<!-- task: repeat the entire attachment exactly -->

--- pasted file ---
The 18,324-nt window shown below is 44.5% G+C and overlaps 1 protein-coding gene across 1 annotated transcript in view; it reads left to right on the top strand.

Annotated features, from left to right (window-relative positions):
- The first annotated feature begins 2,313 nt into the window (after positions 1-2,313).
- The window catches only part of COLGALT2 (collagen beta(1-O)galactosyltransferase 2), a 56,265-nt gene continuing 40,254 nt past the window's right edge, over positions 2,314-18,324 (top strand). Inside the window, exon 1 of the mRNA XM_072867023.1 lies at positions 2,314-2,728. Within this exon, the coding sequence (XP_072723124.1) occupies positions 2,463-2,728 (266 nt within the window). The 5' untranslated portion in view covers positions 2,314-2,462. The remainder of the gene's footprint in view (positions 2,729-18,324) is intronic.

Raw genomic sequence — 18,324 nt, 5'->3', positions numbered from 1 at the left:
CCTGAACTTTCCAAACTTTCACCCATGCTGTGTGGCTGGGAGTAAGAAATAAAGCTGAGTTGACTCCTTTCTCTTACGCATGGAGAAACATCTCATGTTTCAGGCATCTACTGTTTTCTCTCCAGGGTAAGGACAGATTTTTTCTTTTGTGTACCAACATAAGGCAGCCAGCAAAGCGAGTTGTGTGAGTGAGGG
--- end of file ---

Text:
The 18,324-nt window shown below is 44.5% G+C and overlaps 1 protein-coding gene across 1 annotated transcript in view; it reads left to right on the top strand.

Annotated features, from left to right (window-relative positions):
- The first annotated feature begins 2,313 nt into the window (after positions 1-2,313).
- The window catches only part of COLGALT2 (collagen beta(1-O)galactosyltransferase 2), a 56,265-nt gene continuing 40,254 nt past the window's right edge, over positions 2,314-18,324 (top strand). Inside the window, exon 1 of the mRNA XM_072867023.1 lies at positions 2,314-2,728. Within this exon, the coding sequence (XP_072723124.1) occupies positions 2,463-2,728 (266 nt within the window). The 5' untranslated portion in view covers positions 2,314-2,462. The remainder of the gene's footprint in view (positions 2,729-18,324) is intronic.

Raw genomic sequence — 18,324 nt, 5'->3', positions numbered from 1 at the left:
CCTGAACTTTCCAAACTTTCACCCATGCTGTGTGGCTGGGAGTAAGAAATAAAGCTGAGTTGACTCCTTTCTCTTACGCATGGAGAAACATCTCATGTTTCAGGCATCTACTGTTTTCTCTCCAGGGTAAGGACAGATTTTTTCTTTTGTGTACCAACATAAGGCAGCCAGCAAAGCGAGTTGTGTGAGTGAGGG